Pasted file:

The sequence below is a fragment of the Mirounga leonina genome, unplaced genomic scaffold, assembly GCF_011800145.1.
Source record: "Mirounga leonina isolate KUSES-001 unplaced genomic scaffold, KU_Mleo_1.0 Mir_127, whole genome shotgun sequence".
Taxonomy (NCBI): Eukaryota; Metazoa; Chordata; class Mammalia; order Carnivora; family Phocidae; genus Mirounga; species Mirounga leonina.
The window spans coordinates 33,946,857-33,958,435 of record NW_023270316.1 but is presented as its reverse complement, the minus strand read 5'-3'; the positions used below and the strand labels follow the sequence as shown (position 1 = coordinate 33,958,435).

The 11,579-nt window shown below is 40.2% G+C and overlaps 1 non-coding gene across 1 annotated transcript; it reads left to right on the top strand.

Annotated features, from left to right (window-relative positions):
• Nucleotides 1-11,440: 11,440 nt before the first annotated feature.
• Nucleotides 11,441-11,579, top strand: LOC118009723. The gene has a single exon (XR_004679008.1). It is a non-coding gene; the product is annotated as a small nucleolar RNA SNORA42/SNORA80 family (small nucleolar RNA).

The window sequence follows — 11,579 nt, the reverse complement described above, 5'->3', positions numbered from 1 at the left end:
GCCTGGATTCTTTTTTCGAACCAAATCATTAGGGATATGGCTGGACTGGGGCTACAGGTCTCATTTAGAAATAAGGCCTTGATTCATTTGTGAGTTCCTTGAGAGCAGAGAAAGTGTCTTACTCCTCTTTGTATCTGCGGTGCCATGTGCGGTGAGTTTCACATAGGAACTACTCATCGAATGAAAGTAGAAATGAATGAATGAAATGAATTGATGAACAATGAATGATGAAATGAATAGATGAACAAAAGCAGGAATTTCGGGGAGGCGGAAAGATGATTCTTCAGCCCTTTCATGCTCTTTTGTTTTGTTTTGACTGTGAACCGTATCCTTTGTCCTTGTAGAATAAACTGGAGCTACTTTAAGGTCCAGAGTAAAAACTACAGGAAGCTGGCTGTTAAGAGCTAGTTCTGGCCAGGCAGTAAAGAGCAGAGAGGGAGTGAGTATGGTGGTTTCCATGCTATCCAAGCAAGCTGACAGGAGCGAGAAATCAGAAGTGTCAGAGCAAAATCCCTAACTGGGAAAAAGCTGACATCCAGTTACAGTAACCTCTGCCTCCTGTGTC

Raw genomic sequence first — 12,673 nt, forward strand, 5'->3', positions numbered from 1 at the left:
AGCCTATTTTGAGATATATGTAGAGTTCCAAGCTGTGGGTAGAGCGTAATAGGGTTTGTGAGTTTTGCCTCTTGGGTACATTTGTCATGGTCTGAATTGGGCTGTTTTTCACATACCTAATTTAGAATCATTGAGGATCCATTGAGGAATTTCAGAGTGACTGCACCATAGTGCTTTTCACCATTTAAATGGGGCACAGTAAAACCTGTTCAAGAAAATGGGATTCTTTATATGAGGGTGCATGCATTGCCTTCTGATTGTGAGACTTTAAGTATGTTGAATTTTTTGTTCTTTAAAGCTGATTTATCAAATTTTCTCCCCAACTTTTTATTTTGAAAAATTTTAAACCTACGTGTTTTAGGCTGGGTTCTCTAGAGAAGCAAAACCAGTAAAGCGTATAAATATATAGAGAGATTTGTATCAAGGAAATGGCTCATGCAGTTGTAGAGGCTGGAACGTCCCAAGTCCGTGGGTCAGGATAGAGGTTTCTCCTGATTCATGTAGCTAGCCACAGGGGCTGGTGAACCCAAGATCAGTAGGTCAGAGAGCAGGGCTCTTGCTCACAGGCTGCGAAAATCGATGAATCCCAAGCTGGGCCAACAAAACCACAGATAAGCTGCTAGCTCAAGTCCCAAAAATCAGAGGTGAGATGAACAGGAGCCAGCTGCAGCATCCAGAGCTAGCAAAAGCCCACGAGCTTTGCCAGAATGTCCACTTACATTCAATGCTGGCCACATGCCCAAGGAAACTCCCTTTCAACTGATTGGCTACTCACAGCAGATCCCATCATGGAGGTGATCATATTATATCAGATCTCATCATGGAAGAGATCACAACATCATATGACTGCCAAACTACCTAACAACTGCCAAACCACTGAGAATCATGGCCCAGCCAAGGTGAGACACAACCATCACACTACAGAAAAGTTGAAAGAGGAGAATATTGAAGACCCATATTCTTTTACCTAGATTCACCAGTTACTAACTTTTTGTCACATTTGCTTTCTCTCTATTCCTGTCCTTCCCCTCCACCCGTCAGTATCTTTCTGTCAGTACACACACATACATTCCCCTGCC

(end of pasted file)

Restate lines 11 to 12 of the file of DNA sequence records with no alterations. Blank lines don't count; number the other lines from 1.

Raw genomic sequence first — 12,673 nt, forward strand, 5'->3', positions numbered from 1 at the left:
AGCCTATTTTGAGATATATGTAGAGTTCCAAGCTGTGGGTAGAGCGTAATAGGGTTTGTGAGTTTTGCCTCTTGGGTACATTTGTCATGGTCTGAATTGGGCTGTTTTTCACATACCTAATTTAGAATCATTGAGGATCCATTGAGGAATTTCAGAGTGACTGCACCATAGTGCTTTTCACCATTTAAATGGGGCACAGTAAAACCTGTTCAAGAAAATGGGATTCTTTATATGAGGGTGCATGCATTGCCTTCTGATTGTGAGACTTTAAGTATGTTGAATTTTTTGTTCTTTAAAGCTGATTTATCAAATTTTCTCCCCAACTTTTTATTTTGAAAAATTTTAAACCTACGTGTTTTAGGCTGGGTTCTCTAGAGAAGCAAAACCAGTAAAGCGTATAAATATATAGAGAGATTTGTATCAAGGAAATGGCTCATGCAGTTGTAGAGGCTGGAACGTCCCAAGTCCGTGGGTCAGGATAGAGGTTTCTCCTGATTCATGTAGCTAGCCACAGGGGCTGGTGAACCCAAGATCAGTAGGTCAGAGAGCAGGGCTCTTGCTCACAGGCTGCGAAAATCGATGAATCCCAAGCTGGGCCAACAAAACCACAGATAAGCTGCTAGCTCAAGTCCCAAAAATCAGAGGTGAGATGAACAGGAGCCAGCTGCAGCATCCAGAGCTAGCAAAAGCCCACGAGCTTTGCCAGAATGTCCACTTACATTCAATGCTGGCCACATGCCCAAGGAAACTCCCTTTCAACTGATTGGCTACTCACAGCAGATCCCATCATGGAGGTGATCATATTATATCAGATCTCATCATGGAAGAGATCACAACATCATATGACTGCCAAACTACCTAACAACTGCCAAACCACTGAGAATCATGGCCCAGCCAAGGTGAGACACAACCATCACACTACAGAAAAGTTGAAAGAGGAGAATATTGAAGACCCATATTCTTTTACCTAGATTCACCAGTTACTAACTTTTTGTCACATTTGCTTTCTCTCTATTCCTGTCCTTCCCCTCCACCCGTCAGTATCTTTCTGTCAGTACACACACATACATTCCCCTGCC